Changing printer output to \"landscape\"

    This function prints a letter size Table of Contents for the file cabinet.
    This printout includes the full directory path to each end folder, which shows what kind of file information was stored in each end folder; for example, Credit Union 1 statements by year.
    When used in conjunction with the jewel case contents, it is easier to identify file contents. Sometimes the actual file names are rather generic, and you need to see the containing folder
    and directory path.
    This cmdlet has no screen output.     
function Write-TableOfContents
             Get-FilesReadyToArchive | Sort-Object -Property directory | Format-Table -GroupBy directory -Property 'file name', 'file type','file size (KB)','Date Created' -Wrap | Out-Printer

Here is a cmdlet from a module I wrote that gives me a printed copy of the files I am archiving onto storage media. Normally, everything prints fine, but if any ‘file name’ is really long, the remaining columns get pushed so far to the right that the last column (date created) gets wrapped twice. The printer output is portrait. I believe if this were printed in landscape, the extra width for the first column wouldn’t matter, and every object would appear on a single line. However, help for “out-printer” reveals no way to change any of the common printer preferences. I tried setting the preference to “landscape” using the control panel, but the printer ignored that. (However, a test page did print in Landscape) Any suggestions?

That’s entirely controlled by the printer and its driver. There’s nothing native in PowerShell to do it; yo could look into WMI/CIM in the event the printer driver obeys the WMI-derived printer settings, but it’s a crapshoot.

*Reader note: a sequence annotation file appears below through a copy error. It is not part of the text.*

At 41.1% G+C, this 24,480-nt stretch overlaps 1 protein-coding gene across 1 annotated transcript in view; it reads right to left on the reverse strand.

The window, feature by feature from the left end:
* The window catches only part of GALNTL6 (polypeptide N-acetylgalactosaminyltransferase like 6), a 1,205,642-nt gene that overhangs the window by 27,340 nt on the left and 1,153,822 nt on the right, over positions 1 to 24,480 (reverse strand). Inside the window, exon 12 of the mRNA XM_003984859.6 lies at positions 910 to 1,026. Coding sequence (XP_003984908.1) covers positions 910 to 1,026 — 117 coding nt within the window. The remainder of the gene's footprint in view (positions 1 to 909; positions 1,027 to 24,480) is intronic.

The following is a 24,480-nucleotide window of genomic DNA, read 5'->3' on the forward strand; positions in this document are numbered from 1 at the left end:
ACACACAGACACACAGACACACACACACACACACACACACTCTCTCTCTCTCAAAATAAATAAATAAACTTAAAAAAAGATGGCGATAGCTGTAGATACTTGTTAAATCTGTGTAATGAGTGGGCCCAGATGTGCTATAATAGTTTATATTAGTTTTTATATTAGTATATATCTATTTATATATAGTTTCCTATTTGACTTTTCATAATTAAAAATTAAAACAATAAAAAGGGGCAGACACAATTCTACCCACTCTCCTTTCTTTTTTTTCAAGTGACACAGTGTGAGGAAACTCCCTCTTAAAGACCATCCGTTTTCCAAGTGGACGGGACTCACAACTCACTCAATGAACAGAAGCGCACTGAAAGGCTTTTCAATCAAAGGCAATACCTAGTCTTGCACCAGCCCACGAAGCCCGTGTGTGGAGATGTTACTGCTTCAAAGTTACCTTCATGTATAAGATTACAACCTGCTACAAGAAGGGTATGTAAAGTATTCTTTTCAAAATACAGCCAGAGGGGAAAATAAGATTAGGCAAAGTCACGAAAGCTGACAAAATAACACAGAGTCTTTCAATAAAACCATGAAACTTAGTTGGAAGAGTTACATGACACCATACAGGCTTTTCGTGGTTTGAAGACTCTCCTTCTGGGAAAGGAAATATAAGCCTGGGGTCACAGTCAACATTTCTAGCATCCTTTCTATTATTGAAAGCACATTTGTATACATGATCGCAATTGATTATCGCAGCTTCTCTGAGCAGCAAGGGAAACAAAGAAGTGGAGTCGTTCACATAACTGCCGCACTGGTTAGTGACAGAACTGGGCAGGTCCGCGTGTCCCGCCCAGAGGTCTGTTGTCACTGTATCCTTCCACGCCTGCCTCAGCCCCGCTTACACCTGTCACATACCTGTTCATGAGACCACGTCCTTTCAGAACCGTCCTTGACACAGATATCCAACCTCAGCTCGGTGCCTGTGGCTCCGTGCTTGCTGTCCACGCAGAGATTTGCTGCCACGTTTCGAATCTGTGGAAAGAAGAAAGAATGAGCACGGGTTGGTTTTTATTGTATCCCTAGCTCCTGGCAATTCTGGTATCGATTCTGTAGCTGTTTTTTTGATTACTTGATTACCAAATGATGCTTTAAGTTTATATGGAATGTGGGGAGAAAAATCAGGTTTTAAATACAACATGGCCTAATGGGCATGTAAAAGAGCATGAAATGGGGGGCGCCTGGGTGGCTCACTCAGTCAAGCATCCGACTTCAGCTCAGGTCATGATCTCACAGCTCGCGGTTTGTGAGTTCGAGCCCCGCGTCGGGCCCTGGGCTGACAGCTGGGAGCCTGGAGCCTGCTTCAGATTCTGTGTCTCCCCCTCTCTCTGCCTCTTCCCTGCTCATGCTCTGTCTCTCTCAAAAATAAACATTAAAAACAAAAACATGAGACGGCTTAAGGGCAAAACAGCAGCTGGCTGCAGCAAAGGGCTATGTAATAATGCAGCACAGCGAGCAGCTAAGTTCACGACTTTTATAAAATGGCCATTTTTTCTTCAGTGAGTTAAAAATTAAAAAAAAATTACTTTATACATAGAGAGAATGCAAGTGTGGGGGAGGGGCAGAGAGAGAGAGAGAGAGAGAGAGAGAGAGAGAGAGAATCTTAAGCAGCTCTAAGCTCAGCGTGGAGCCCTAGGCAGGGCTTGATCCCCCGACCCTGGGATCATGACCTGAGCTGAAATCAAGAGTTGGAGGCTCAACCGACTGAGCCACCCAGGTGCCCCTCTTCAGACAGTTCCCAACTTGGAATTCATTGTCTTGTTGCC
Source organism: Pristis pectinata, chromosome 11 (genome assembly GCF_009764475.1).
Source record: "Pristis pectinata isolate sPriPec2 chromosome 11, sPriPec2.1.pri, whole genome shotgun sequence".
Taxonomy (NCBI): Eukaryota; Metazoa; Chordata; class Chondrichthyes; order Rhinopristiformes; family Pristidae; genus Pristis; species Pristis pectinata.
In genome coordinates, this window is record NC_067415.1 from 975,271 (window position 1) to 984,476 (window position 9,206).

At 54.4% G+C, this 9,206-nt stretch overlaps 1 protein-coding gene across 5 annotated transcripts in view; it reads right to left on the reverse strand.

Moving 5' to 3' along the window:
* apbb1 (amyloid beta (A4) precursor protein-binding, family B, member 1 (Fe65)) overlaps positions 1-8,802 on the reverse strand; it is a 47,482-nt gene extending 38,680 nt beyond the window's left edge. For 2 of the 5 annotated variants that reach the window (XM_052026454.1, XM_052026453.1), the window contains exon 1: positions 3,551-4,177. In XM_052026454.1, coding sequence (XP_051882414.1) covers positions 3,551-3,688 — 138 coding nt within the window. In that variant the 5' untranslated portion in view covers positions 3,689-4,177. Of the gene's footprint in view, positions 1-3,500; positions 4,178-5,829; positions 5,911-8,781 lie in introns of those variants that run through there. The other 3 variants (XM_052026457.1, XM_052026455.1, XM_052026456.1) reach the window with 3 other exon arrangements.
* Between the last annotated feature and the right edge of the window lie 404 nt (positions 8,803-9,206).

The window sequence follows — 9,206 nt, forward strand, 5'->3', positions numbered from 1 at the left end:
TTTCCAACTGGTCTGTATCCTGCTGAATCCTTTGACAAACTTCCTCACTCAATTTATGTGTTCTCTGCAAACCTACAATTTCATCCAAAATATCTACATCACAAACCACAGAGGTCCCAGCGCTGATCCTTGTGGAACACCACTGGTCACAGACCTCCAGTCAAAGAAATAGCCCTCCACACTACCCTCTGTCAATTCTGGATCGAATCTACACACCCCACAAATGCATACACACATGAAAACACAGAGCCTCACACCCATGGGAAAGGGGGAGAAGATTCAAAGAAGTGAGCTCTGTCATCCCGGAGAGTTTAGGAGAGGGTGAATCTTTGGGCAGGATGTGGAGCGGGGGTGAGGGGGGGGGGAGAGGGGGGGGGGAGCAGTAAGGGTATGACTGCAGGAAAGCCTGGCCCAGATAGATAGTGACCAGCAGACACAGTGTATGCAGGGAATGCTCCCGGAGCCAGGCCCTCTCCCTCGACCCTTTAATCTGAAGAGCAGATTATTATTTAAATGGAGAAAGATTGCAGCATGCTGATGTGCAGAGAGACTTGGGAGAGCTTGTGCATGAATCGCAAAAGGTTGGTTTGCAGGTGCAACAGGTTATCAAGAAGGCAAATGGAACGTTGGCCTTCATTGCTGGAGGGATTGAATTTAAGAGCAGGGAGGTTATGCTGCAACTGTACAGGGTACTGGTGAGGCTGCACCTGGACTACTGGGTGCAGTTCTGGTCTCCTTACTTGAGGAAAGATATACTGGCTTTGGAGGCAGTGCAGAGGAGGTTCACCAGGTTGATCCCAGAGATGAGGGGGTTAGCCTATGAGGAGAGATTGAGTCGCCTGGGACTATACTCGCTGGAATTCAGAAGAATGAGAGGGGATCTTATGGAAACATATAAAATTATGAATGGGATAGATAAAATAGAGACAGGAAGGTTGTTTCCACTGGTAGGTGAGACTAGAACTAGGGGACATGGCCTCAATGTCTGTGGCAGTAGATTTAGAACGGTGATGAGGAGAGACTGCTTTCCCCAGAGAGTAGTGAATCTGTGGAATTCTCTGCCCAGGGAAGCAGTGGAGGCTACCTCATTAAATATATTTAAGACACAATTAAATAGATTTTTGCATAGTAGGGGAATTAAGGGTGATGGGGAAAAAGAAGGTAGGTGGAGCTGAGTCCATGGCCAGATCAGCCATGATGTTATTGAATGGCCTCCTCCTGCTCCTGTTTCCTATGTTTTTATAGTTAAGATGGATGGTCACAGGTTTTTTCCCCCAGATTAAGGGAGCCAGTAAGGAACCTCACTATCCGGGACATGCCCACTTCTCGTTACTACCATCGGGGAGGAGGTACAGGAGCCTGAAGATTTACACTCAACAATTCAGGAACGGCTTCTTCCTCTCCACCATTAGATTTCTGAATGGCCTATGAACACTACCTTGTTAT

You can see if there is a printer property or configuration you can manipulate, see below for some examples:

It may be easier to put the content in a Word\Excel\PDF document that has print properties rather than trying to manipulate a print job or the printer.

Out-Printer isn’t meant to do anything fancy. It just sends text to a printer.

If you need to format your output like this, you’ll likely have best luck with a Word COM Object.

Results… 1st, I tried setting “Snagit” as the default printer, which would allow me to go into the Snagit editor and preview the print job. However, no such luck. What showed up was already portrait and wrapped, as before. 2nd, I tried setting printer preferences for my HP 8600 to “landscape” using Windows control panel. This didn’t work (at first.) 3rd, I finally just modified the code to eliminate the last column - ‘Date Created’, which allowed the printout to fit without wrapping. Then, after power cycling the printer due to a WiFi problem, a second attempt at printing did show up in landscape, minus the last column. So… replace the ‘Date Created’ column in the code and rerun. Now the printout was in landscape, with enough room to prevent wrapping. Apparently, the printer retains the print preferences from the last print job, but if it’s rebooted, and the new print job that is generated by my Powershell cmdlet as no “attached” preferences, the printer gets the default preferences from the OS…
Thanks, everyone!